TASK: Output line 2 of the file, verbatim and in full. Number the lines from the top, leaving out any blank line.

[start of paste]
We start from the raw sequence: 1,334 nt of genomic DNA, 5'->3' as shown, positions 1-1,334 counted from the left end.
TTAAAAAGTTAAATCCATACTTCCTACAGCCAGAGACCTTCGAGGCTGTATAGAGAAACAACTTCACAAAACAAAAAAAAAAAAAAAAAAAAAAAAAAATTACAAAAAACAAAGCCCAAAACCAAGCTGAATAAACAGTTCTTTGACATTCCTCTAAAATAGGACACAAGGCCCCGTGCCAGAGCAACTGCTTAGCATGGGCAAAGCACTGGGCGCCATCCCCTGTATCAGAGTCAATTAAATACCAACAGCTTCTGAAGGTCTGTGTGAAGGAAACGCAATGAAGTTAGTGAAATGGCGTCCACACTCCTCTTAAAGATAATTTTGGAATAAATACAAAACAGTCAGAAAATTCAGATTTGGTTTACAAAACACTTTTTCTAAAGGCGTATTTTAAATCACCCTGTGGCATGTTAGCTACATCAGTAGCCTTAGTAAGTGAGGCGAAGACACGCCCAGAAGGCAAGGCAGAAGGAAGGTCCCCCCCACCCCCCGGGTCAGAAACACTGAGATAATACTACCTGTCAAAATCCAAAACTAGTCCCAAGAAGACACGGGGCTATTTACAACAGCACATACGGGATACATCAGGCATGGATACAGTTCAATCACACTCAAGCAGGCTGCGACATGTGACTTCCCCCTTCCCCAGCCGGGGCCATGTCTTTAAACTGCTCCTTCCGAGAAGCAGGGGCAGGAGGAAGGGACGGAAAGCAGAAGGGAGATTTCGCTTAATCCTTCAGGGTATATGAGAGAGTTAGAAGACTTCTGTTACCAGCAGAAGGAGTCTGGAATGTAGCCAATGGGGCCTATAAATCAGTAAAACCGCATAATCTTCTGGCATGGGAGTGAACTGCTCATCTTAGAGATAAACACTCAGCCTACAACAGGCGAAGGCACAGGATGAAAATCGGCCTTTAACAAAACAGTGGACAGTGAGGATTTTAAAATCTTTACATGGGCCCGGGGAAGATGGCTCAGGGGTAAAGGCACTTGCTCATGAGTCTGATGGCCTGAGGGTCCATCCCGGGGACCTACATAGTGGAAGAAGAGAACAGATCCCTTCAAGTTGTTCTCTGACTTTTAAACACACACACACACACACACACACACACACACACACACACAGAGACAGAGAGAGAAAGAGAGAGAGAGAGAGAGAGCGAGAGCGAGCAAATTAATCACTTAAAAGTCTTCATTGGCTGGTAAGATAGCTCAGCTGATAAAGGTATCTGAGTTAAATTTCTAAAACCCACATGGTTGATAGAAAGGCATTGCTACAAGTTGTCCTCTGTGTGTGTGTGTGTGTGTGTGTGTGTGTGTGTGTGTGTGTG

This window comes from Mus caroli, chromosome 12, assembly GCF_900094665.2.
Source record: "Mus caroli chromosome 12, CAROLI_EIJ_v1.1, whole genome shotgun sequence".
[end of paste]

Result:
TTAAAAAGTTAAATCCATACTTCCTACAGCCAGAGACCTTCGAGGCTGTATAGAGAAACAACTTCACAAAACAAAAAAAAAAAAAAAAAAAAAAAAAAATTACAAAAAACAAAGCCCAAAACCAAGCTGAATAAACAGTTCTTTGACATTCCTCTAAAATAGGACACAAGGCCCCGTGCCAGAGCAACTGCTTAGCATGGGCAAAGCACTGGGCGCCATCCCCTGTATCAGAGTCAATTAAATACCAACAGCTTCTGAAGGTCTGTGTGAAGGAAACGCAATGAAGTTAGTGAAATGGCGTCCACACTCCTCTTAAAGATAATTTTGGAATAAATACAAAACAGTCAGAAAATTCAGATTTGGTTTACAAAACACTTTTTCTAAAGGCGTATTTTAAATCACCCTGTGGCATGTTAGCTACATCAGTAGCCTTAGTAAGTGAGGCGAAGACACGCCCAGAAGGCAAGGCAGAAGGAAGGTCCCCCCCACCCCCCGGGTCAGAAACACTGAGATAATACTACCTGTCAAAATCCAAAACTAGTCCCAAGAAGACACGGGGCTATTTACAACAGCACATACGGGATACATCAGGCATGGATACAGTTCAATCACACTCAAGCAGGCTGCGACATGTGACTTCCCCCTTCCCCAGCCGGGGCCATGTCTTTAAACTGCTCCTTCCGAGAAGCAGGGGCAGGAGGAAGGGACGGAAAGCAGAAGGGAGATTTCGCTTAATCCTTCAGGGTATATGAGAGAGTTAGAAGACTTCTGTTACCAGCAGAAGGAGTCTGGAATGTAGCCAATGGGGCCTATAAATCAGTAAAACCGCATAATCTTCTGGCATGGGAGTGAACTGCTCATCTTAGAGATAAACACTCAGCCTACAACAGGCGAAGGCACAGGATGAAAATCGGCCTTTAACAAAACAGTGGACAGTGAGGATTTTAAAATCTTTACATGGGCCCGGGGAAGATGGCTCAGGGGTAAAGGCACTTGCTCATGAGTCTGATGGCCTGAGGGTCCATCCCGGGGACCTACATAGTGGAAGAAGAGAACAGATCCCTTCAAGTTGTTCTCTGACTTTTAAACACACACACACACACACACACACACACACACACACACACAGAGACAGAGAGAGAAAGAGAGAGAGAGAGAGAGAGCGAGAGCGAGCAAATTAATCACTTAAAAGTCTTCATTGGCTGGTAAGATAGCTCAGCTGATAAAGGTATCTGAGTTAAATTTCTAAAACCCACATGGTTGATAGAAAGGCATTGCTACAAGTTGTCCTCTGTGTGTGTGTGTGTGTGTGTGTGTGTGTGTGTGTGTGTGTG